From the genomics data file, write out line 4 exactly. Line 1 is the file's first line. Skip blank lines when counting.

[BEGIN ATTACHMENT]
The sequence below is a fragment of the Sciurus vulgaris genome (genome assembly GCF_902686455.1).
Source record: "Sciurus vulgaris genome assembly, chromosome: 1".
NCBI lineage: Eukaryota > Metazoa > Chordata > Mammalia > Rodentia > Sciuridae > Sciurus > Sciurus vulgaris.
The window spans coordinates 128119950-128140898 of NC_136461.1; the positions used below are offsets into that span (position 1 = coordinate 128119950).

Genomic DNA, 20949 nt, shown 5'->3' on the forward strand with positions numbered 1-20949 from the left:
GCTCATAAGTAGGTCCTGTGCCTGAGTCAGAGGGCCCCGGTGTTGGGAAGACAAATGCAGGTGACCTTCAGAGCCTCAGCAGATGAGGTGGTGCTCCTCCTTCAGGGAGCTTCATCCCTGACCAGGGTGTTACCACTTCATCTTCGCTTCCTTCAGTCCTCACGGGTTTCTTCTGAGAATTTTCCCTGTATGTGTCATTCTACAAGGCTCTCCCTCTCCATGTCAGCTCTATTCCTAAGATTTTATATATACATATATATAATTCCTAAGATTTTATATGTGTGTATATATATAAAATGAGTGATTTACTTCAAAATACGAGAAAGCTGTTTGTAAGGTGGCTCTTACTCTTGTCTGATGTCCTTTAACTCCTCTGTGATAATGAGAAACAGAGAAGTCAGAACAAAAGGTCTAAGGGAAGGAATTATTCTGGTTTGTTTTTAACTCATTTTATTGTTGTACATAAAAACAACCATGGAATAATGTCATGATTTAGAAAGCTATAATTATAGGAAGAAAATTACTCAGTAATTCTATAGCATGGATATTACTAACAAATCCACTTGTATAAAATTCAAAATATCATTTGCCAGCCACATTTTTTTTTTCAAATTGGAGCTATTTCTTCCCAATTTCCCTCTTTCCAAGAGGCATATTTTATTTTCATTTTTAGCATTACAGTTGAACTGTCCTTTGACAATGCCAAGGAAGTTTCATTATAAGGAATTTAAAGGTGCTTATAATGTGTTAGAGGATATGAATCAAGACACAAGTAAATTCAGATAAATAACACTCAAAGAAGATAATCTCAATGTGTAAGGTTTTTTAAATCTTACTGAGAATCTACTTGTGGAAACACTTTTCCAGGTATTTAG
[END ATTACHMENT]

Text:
The window spans coordinates 128119950-128140898 of NC_136461.1; the positions used below are offsets into that span (position 1 = coordinate 128119950).